Lesson number two is that we can prove there is an authentic demand for something that is alternative to mainstream product. Third, the musical movement demonstrated that, in order to accomplish something of significance, you didn't necessarily need to be revered for your experience or expertise. Fourth, and most significant, is the lesson that radical thinking can lead to the doors of success being held open for younger talented people.

Real business

Ryde is keen to stress that 'Never Mind the Bosses' is a book about management and not a book about punk rock. With a string of academic and practical leadership credentials behind him, he sees the lessons from cultural revolutions for what they are. "We're not just talking about angry people smashing things because they can't have what they want," he says, before explaining that one of the most important outcomes to emerge from the 1970s was self-reliance and investigating a DIY ethos. He recalls that bands without record deals distributed their own recordings, exploiting technology that seemed to invite the dissemination of information. Admittedly, this may well have only been the photocopier and the dual-cassette recorder, but networks were quickly established and new labels were formed working on different principles to corporate giants such as EMI. Customers were treated with respect, were given affordable product and encouraged to (illegally) duplicate and distribute at will.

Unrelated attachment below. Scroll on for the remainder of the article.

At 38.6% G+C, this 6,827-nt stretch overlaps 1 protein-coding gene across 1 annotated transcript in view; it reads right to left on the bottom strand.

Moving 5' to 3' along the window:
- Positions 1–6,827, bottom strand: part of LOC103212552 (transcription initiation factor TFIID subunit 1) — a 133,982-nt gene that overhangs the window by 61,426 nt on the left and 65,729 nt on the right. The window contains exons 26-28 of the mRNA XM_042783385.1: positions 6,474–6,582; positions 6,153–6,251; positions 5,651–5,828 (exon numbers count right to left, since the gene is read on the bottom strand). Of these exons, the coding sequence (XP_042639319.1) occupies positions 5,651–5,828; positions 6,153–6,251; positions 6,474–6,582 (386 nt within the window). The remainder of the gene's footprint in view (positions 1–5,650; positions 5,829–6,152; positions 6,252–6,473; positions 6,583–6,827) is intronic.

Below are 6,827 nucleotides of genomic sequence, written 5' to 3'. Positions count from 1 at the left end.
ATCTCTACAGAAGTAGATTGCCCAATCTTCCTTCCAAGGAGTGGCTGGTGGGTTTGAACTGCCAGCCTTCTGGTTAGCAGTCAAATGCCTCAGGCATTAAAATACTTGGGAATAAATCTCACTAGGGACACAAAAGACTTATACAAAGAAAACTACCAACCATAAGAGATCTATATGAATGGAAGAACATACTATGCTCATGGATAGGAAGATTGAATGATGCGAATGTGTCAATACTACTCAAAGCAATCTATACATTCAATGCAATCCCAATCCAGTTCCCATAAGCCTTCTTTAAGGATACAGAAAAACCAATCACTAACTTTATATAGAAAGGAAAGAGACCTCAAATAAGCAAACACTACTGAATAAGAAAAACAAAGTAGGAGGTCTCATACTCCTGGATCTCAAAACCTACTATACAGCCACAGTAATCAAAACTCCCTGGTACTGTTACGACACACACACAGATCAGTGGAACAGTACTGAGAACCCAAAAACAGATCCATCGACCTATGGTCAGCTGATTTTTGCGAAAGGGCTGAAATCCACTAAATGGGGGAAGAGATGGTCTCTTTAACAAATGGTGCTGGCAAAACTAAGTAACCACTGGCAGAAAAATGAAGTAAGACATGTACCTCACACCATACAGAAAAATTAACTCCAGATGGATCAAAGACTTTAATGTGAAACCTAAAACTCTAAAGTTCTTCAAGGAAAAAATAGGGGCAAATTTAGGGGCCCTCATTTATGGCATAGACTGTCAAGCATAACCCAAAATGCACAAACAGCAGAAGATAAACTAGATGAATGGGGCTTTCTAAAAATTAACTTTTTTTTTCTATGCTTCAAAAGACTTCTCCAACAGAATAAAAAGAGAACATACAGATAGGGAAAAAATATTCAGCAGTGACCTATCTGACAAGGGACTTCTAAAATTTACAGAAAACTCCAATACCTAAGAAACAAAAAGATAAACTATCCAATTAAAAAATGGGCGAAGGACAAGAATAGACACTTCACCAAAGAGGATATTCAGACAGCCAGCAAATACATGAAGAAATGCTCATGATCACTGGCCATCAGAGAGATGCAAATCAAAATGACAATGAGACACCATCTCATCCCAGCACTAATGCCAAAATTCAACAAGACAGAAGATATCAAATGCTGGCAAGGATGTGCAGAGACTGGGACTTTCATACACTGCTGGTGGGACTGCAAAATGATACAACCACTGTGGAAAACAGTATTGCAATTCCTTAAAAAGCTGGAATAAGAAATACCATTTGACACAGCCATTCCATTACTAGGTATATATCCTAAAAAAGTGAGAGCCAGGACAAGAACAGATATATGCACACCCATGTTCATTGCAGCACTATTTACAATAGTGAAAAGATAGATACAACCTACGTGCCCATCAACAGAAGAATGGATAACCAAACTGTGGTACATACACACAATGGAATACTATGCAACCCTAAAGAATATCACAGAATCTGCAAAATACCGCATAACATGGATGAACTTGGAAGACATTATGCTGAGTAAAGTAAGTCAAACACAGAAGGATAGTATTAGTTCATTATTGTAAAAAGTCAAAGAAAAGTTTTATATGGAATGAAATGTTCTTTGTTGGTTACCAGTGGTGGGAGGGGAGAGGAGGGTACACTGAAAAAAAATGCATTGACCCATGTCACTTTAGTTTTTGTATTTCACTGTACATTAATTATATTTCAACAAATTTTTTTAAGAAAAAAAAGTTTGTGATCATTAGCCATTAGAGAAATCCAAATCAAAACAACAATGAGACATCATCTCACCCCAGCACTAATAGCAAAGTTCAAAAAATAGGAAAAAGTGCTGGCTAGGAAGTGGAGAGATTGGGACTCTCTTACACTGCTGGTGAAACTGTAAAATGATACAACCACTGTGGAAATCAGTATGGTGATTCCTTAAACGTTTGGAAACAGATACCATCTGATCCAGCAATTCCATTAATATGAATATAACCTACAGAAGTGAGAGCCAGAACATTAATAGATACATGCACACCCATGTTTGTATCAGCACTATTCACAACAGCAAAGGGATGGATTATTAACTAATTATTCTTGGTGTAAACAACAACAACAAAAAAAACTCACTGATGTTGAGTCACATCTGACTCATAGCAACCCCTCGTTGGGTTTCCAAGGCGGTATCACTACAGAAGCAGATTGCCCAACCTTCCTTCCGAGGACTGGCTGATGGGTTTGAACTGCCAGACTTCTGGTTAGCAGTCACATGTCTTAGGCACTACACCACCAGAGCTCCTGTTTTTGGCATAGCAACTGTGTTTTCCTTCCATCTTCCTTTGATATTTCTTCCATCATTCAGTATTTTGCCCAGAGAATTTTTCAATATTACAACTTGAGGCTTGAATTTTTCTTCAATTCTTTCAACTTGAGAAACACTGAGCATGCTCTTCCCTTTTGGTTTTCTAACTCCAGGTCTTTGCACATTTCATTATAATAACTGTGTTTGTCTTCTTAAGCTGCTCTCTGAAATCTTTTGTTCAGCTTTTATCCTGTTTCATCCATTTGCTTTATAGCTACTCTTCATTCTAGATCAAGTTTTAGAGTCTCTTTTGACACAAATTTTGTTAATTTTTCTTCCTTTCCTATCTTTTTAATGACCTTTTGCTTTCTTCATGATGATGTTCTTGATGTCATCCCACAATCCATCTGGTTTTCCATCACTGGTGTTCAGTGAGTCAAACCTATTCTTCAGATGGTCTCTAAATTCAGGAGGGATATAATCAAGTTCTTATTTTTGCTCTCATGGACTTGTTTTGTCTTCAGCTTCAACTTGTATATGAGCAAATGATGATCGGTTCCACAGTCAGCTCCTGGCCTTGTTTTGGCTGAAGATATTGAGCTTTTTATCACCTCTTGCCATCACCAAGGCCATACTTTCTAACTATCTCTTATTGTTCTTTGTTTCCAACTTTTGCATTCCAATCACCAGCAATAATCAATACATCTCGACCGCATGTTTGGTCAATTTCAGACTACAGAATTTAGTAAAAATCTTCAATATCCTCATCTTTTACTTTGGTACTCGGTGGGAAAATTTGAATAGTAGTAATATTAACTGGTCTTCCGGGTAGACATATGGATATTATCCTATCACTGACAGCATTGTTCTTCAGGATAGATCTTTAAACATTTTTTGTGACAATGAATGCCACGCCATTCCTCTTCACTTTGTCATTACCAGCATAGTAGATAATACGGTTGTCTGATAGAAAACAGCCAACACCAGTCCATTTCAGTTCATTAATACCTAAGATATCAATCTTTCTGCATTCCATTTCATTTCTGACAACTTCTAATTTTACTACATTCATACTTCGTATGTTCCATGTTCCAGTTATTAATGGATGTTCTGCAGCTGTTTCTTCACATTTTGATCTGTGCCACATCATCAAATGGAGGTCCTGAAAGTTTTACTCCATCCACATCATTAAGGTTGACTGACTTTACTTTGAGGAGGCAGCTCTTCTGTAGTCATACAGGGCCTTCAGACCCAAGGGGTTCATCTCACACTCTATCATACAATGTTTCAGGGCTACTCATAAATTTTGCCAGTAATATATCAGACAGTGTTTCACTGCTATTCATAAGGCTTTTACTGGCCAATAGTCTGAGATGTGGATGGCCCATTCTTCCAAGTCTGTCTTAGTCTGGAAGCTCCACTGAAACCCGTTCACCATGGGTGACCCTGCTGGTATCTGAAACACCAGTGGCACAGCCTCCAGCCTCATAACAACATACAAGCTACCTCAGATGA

Fast-forward to today and it's easy to see the similarities in the digital domain. We routinely publish what we want on Twitter, Facebook and on blogs and websites. We hardly ever need to defer to anyone before we make our thoughts public. And so in our private lives we are free to be as creative as we want.

But work, says Ryde, is different: "most of us are caught in a parent-child, rather than adult-adult relationship, where we are scolded and cajoled to perform better, where the parent figure will express disappointment and use directive language". The effect of which is that the child (or the deferrer) becomes withdrawn and performance slows into inertia.

But all is not lost, as Ryde's book is a diagnostic model for improvement in this performance based on his five-point cycle called 'SPEED'. This takes us from the symbols of management to effective discourse between management and the managed, taking in discussions on the psychological contract of deference, executive powers and engagement.

What it all boils down to is this: if we really want to come up with a company that behaves and designs products like Apple then we've got to change. You can't run companies these days where the workers behave like sulky teenagers who are jealous of the boss's Mercedes-Benz and speedboat. We've all got to behave more like adults says Ryde, respectful ones, who understand what each other is trying to do. Oddly enough, it took all the excitement of a foul-mouthed, fuzz box-driven revolution in music to lead us to a model for doing so. *

'Never mind the Bosses' by Robin Ryde is published by Wiley, £18.99